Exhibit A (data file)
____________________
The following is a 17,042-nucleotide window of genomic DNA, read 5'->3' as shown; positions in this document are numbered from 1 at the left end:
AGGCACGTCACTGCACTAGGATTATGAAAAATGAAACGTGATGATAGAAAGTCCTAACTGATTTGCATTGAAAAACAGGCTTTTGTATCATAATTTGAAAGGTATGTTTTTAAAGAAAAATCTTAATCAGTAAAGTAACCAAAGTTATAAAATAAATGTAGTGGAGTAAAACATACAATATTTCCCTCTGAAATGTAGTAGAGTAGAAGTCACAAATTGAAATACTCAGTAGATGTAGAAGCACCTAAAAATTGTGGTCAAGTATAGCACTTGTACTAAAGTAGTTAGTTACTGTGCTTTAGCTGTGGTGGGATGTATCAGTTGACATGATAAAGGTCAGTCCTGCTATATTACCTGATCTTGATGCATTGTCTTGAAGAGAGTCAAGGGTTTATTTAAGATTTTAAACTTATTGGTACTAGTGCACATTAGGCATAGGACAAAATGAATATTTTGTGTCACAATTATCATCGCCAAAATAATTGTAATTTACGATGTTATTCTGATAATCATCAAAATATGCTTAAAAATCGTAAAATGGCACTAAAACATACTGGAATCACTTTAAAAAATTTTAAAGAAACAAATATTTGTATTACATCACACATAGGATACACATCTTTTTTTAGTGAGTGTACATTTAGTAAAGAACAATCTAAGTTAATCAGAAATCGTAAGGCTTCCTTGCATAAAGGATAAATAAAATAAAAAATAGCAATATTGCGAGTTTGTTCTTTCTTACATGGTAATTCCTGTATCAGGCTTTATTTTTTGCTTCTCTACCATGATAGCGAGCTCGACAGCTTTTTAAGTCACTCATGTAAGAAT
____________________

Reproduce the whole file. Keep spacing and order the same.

The following is a 17,042-nucleotide window of genomic DNA, read 5'->3' as shown; positions in this document are numbered from 1 at the left end:
AGGCACGTCACTGCACTAGGATTATGAAAAATGAAACGTGATGATAGAAAGTCCTAACTGATTTGCATTGAAAAACAGGCTTTTGTATCATAATTTGAAAGGTATGTTTTTAAAGAAAAATCTTAATCAGTAAAGTAACCAAAGTTATAAAATAAATGTAGTGGAGTAAAACATACAATATTTCCCTCTGAAATGTAGTAGAGTAGAAGTCACAAATTGAAATACTCAGTAGATGTAGAAGCACCTAAAAATTGTGGTCAAGTATAGCACTTGTACTAAAGTAGTTAGTTACTGTGCTTTAGCTGTGGTGGGATGTATCAGTTGACATGATAAAGGTCAGTCCTGCTATATTACCTGATCTTGATGCATTGTCTTGAAGAGAGTCAAGGGTTTATTTAAGATTTTAAACTTATTGGTACTAGTGCACATTAGGCATAGGACAAAATGAATATTTTGTGTCACAATTATCATCGCCAAAATAATTGTAATTTACGATGTTATTCTGATAATCATCAAAATATGCTTAAAAATCGTAAAATGGCACTAAAACATACTGGAATCACTTTAAAAAATTTTAAAGAAACAAATATTTGTATTACATCACACATAGGATACACATCTTTTTTTAGTGAGTGTACATTTAGTAAAGAACAATCTAAGTTAATCAGAAATCGTAAGGCTTCCTTGCATAAAGGATAAATAAAATAAAAAATAGCAATATTGCGAGTTTGTTCTTTCTTACATGGTAATTCCTGTATCAGGCTTTATTTTTTGCTTCTCTACCATGATAGCGAGCTCGACAGCTTTTTAAGTCACTCATGTAAGAAT